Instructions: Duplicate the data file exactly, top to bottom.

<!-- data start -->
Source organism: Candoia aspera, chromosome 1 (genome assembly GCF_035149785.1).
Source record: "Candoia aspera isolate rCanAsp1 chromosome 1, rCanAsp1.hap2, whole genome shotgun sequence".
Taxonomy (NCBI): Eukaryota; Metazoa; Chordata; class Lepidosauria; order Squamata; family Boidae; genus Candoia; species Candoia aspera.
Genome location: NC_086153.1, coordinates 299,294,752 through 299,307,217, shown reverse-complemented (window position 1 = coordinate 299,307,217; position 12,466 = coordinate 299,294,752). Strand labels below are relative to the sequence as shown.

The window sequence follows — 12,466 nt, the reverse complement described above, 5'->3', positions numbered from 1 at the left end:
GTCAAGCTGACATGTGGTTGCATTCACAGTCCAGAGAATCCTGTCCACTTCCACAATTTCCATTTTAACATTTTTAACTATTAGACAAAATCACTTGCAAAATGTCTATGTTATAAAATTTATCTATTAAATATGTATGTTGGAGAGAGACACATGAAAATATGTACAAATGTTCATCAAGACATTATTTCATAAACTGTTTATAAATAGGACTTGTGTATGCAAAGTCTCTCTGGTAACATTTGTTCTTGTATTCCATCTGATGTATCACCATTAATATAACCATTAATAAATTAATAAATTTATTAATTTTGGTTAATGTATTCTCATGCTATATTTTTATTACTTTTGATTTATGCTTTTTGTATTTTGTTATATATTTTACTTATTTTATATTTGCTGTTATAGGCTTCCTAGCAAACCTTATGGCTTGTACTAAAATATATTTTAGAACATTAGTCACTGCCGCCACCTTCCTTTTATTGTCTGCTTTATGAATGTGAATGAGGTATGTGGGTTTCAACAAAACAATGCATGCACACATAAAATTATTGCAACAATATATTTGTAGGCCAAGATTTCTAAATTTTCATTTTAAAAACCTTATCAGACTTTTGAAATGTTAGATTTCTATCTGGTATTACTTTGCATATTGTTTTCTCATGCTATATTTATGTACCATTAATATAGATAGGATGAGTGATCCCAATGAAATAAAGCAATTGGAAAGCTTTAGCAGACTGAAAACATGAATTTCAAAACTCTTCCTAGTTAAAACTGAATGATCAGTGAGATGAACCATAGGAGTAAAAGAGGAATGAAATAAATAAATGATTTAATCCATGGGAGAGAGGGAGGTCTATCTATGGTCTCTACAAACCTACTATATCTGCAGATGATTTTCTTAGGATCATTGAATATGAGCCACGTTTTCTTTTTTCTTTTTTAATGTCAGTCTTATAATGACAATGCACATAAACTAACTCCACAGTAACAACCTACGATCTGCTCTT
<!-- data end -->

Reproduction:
Source organism: Candoia aspera, chromosome 1 (genome assembly GCF_035149785.1).
Source record: "Candoia aspera isolate rCanAsp1 chromosome 1, rCanAsp1.hap2, whole genome shotgun sequence".
Taxonomy (NCBI): Eukaryota; Metazoa; Chordata; class Lepidosauria; order Squamata; family Boidae; genus Candoia; species Candoia aspera.
Genome location: NC_086153.1, coordinates 299,294,752 through 299,307,217, shown reverse-complemented (window position 1 = coordinate 299,307,217; position 12,466 = coordinate 299,294,752). Strand labels below are relative to the sequence as shown.

The window sequence follows — 12,466 nt, the reverse complement described above, 5'->3', positions numbered from 1 at the left end:
GTCAAGCTGACATGTGGTTGCATTCACAGTCCAGAGAATCCTGTCCACTTCCACAATTTCCATTTTAACATTTTTAACTATTAGACAAAATCACTTGCAAAATGTCTATGTTATAAAATTTATCTATTAAATATGTATGTTGGAGAGAGACACATGAAAATATGTACAAATGTTCATCAAGACATTATTTCATAAACTGTTTATAAATAGGACTTGTGTATGCAAAGTCTCTCTGGTAACATTTGTTCTTGTATTCCATCTGATGTATCACCATTAATATAACCATTAATAAATTAATAAATTTATTAATTTTGGTTAATGTATTCTCATGCTATATTTTTATTACTTTTGATTTATGCTTTTTGTATTTTGTTATATATTTTACTTATTTTATATTTGCTGTTATAGGCTTCCTAGCAAACCTTATGGCTTGTACTAAAATATATTTTAGAACATTAGTCACTGCCGCCACCTTCCTTTTATTGTCTGCTTTATGAATGTGAATGAGGTATGTGGGTTTCAACAAAACAATGCATGCACACATAAAATTATTGCAACAATATATTTGTAGGCCAAGATTTCTAAATTTTCATTTTAAAAACCTTATCAGACTTTTGAAATGTTAGATTTCTATCTGGTATTACTTTGCATATTGTTTTCTCATGCTATATTTATGTACCATTAATATAGATAGGATGAGTGATCCCAATGAAATAAAGCAATTGGAAAGCTTTAGCAGACTGAAAACATGAATTTCAAAACTCTTCCTAGTTAAAACTGAATGATCAGTGAGATGAACCATAGGAGTAAAAGAGGAATGAAATAAATAAATGATTTAATCCATGGGAGAGAGGGAGGTCTATCTATGGTCTCTACAAACCTACTATATCTGCAGATGATTTTCTTAGGATCATTGAATATGAGCCACGTTTTCTTTTTTCTTTTTTAATGTCAGTCTTATAATGACAATGCACATAAACTAACTCCACAGTAACAACCTACGATCTGCTCTT